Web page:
The vehicle was taken to an independent mechanic who diagnosed that the passenger side cylinder head needed to be replaced. I've since put about 10k miles on the truck and noticed that the ticking is much quieter when the engine is cold and progressively get's louder as it comes up to operating temperature. No indication of problem before hand. I wound up rebuilding the entire motor due to an intake gasket malfunction that Ford could have and should have prevented by way of a recall notice. Before starting diagnosis, it is critical to determine the specific engine noise the customer is concerned with, The customer should be interviewed to get their detailed description of the noise, and to determine if the noise occurs at idle or above idle speed, and if the engine is cold, hot or both. Purchased a re-manufactured engine at approx 125,000 miles on old engine.
I had it replaced and it's quiet as a mouse now. Some light noise is normal. What you are doing is listening to see if you hear the noise coming from there. Diagnose noise when engine is at normal operating temperature Oil at 160° F, 71° C or above. Pinging and knocking will happen more frequently under severe duty, but you probably won't hear it from inside the cabin. On September 1, 2005, I attempted to start my truck and found that it would not turn over right away.
The engine needs to be pulled and disassembled to check engine bearings, connecting rods, valves and pistons to see if there is more damage than just blown head gaskets. Consumer was traveling in vehicle at about 30 mph up hill. All of Ford's gasoline engines recommend 87 octane—even the turbocharged EcoBoost. When the vehicle was started following the 2 weeks, the engine noise was louder than normal, and there was a coolant leak. Glad they have the job because I am about to losing mine.
The truck at the time was running fine, no noises from the engine and no smoke from the tailpipe. My main concern is if this is something that is going to cause issues if allowed to continue? I may lose my house because no truck no work. I told my stepdaughter and we went on-line surprised to see lots of people with the same problem. The vehicle was not taken to the dealer for inspection or repairs. Use the manufacturer's recommended spark plug for your engine.
A private mechanic was consulted, who determined the head gasket was blown. This article applies to the Ford F-250 and F-350 Super Duty 2005-2014. Said 3 things cause this failure. The oil pressure needle doesn't work, but I have plenty of oil, as I check is constantly, so i'm not sure what the oil pressure reading is. Let me know what you can.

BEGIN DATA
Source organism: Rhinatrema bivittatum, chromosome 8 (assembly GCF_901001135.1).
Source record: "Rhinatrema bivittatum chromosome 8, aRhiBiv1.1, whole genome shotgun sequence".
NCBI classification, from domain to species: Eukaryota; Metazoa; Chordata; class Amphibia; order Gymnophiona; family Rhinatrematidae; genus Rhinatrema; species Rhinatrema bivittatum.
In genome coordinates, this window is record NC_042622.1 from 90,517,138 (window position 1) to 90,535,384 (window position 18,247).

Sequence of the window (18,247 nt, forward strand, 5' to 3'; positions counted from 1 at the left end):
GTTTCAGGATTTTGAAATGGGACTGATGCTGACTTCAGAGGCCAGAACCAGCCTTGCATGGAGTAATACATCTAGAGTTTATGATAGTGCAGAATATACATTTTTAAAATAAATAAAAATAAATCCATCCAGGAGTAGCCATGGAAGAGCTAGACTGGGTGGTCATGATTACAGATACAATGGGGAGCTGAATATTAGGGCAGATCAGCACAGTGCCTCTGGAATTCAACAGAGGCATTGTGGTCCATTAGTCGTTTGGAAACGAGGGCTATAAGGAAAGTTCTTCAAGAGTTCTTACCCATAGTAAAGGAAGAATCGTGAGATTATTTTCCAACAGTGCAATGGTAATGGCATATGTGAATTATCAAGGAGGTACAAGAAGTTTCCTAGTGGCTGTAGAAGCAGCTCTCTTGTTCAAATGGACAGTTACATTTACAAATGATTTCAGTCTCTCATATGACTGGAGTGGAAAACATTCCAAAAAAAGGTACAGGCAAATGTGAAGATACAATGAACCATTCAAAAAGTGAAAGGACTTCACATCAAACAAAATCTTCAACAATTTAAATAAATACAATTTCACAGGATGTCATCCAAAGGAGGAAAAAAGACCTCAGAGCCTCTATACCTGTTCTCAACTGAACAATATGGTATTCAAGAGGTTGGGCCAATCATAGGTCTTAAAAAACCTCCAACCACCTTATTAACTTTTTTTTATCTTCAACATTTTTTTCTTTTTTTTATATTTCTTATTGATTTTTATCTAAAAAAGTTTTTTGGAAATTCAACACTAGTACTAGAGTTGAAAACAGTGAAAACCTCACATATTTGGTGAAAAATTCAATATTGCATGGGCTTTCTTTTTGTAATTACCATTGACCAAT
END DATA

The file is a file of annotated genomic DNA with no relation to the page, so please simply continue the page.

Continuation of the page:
The current and failure mileage were 76000. Mechanic reported it during routine service. I'll let you know the findings. After a day of driving he tried to start the vehicle and it wouldn't start. Had a mechanic look at engine found water in intake chamber and broken rod and piston. The manufacturer was notified who advised the contact that there were no recalls for the failure and offered no further assistance.
However, 1998 was a big year for Ford trucks, because it marked the 50th anniversary of F-Series trucks. The second is after the engine has warmed up to operating temp. Vehicle was taken to the dealer for a check up. There have been complaints that some Ford vehicles equipped with a 4. As soon as the engine gets warmed up, I start hearing a knocking noise under the truck. If the noise can not be isolated to a specific bank, then in the majority of situations this would not be a lifter related noise. You can also buy an automotive stethiscope if that will help to better listen.
The F-250 light duty body for '98 is based on the F-150 body, that will change in '99. If you experience this, stop driving your truck immediately and get a tow to a garage or, if you have skills, you can do your own repairs. From a cold start one morning heard loud knocking sound from engine. The contact stated that the vehicle stalled without warning, accompanied by a loud noise from under the hood. This uneven burning causes shock waves at the wrong time that can damage the cylinder and piston. However, it may be masked by or mistaken for other noises generated from either injector firing or a malfunctioning valve train as described above.